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Immigration Consequences Of Drunk Driving Convictions

by Christina B. LaBrie

I probably don’t need to warn you about the dangers of drunk driving. However, this column discusses immigration law and issues affecting immigrants. So I will warn you about the dangers of a drunk driving conviction if you are a non-citizen in the United States. If all goes well, this warning will lead to fewer acts of drunk driving by immigrants and fewer cases in which immigrants are separated from their homes and families because of drunk driving convictions.

A drunk driving conviction, referred to in this column as "DUI", can lead to inadmissibility or deportation from the United States. A DUI conviction is problematic because it could be considered, depending on the specifics of the state law, a "crime involving moral turpitude" and a "crime of violence" under US immigration law. There has been a great deal of litigation on both of these issues over the last few years.

Aggravated Felony – "Crime of Violence"

Aggravated felony convictions are disastrous for immigrants: such a conviction forecloses numerous avenues of relief from removal, can lead to deportation and results in a 20-year bar to re-entry after deportation. On April 4, 2002, the Board of Immigration Appeals published a decision in Matter of Ramos, 23 I & N Dec. 336 (BIA 2002), in which the Board clarified some issues with respect to DUIs as crimes of violence for purposes of the aggravated felony provision of INA §101(a)(43)(F).

The circuit courts have issued different and conflicting decisions regarding the determination of whether a DUI conviction is a "crime of violence."1 In Matter of Ramos, the Board held that it will follow the decisions of the circuit courts in those circuits that have addressed the issue of whether a DUI is a crime of violence. In circuits that have not addressed the issue, the Board decided that it will only find a "crime of violence" where the elements of the crime "reflect that there is a substantial risk that the perpetrator may resort to the use of force to carry out the crime" and where the offense is committed "at least recklessly."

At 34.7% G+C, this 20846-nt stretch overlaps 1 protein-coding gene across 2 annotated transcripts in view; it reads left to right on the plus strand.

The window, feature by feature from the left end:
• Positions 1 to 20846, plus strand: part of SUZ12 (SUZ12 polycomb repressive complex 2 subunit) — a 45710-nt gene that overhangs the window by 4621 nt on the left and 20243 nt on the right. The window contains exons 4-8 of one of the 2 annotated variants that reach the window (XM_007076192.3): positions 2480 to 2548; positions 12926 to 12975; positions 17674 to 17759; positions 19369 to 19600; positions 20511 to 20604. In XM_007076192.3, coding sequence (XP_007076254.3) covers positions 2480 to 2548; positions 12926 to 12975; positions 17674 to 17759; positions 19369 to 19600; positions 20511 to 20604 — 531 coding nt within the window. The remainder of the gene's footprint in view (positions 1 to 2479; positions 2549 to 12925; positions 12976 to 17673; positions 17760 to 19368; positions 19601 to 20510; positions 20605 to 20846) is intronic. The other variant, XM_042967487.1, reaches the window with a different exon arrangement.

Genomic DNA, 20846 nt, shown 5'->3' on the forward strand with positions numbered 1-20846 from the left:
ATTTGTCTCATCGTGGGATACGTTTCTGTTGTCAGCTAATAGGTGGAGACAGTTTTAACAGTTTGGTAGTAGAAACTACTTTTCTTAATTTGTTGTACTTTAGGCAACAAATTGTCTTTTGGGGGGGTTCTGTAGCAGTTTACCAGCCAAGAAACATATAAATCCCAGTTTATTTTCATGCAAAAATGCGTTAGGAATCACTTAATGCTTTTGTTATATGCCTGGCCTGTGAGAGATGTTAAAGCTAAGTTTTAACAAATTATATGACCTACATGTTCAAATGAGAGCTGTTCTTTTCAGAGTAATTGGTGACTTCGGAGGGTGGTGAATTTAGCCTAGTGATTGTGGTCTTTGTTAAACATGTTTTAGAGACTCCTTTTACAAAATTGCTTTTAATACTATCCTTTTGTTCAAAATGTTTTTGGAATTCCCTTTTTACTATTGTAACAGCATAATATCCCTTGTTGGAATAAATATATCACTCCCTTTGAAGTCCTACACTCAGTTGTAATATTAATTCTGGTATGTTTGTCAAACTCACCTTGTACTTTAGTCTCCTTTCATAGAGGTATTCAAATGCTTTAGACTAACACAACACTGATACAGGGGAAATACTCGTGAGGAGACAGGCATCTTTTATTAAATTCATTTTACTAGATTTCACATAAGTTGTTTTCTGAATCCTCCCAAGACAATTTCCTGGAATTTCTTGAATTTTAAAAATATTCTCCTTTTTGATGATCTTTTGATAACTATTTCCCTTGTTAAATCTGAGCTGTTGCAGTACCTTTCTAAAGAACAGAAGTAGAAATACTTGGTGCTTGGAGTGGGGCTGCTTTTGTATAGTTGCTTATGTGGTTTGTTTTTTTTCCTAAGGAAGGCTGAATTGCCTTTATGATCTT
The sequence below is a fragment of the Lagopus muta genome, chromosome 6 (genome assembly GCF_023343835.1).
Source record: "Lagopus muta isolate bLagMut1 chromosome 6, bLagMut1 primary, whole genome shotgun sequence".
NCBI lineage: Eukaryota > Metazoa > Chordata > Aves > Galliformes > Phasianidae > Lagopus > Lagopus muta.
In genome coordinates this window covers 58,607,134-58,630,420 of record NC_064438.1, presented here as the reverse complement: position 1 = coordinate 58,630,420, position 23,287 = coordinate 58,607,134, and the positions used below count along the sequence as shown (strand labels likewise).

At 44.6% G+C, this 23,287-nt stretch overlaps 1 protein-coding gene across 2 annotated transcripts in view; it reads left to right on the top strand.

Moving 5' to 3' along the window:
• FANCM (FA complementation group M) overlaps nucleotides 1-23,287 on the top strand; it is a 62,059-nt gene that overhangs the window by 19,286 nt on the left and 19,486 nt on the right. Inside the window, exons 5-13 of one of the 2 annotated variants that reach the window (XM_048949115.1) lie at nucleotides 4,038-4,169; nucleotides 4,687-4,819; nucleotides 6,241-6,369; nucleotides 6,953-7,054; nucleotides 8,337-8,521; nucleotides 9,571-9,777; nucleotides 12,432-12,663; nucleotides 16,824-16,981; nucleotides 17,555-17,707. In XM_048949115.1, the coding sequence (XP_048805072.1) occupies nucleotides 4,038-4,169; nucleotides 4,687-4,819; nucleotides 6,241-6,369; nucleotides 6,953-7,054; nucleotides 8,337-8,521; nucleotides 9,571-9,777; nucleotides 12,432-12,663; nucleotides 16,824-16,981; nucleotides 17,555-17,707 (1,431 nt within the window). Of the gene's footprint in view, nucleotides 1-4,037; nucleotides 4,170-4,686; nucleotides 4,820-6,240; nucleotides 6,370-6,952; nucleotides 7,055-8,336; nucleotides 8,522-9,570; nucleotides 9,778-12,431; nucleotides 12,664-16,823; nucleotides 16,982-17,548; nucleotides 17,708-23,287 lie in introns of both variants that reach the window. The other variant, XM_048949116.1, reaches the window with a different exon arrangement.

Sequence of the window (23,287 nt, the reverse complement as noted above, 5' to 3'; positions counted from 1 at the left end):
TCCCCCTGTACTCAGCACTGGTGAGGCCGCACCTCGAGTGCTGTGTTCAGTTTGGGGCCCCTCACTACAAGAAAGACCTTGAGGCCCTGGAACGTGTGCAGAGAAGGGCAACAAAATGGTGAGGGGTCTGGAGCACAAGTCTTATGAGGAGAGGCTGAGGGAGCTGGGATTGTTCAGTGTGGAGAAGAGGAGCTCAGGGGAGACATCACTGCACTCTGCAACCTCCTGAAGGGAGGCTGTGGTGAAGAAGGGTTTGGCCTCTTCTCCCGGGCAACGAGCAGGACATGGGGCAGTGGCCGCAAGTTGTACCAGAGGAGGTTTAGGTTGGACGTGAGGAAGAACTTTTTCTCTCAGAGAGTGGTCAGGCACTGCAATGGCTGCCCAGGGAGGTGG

Crime Involving Moral Turpitude (CIMT)

A conviction for a "crime involving moral turpitude" (or the admission of the acts that constitute such a crime) is a ground for inadmissibility to the United States and deportation from the United States. An alien who is convicted of a CIMT within five years of entry (for which a sentence of one year or longer may be imposed) or two CIMTs at any time after entry is deportable. An alien convicted of a single CIMT is inadmissible to the United States, although certain waivers might be available.

The Board of Immigration Appeals has found that an ordinary DUI conviction does not involve moral turpitude. See Matter of Lopez-Meza, Int. Dec. 3423 (BIA 1999). An ordinary DUI conviction does not involve a "culpable mental state requirement," such as intent or knowledge. In Matter of Lopez-Meza, the Board found that the crime did indeed involve moral turpitude because the alien was found to have the aggravating factor of operating the vehicle following the suspension of his license. The important distinction for the Board was that the aggravating factor of the suspended license required a showing that the offender knowingly drove with a suspended license. Thus, if a state has an ordinary DUI statute that would generally not be considered a CIMT, aggravating factors could change the crime to one involving moral turpitude.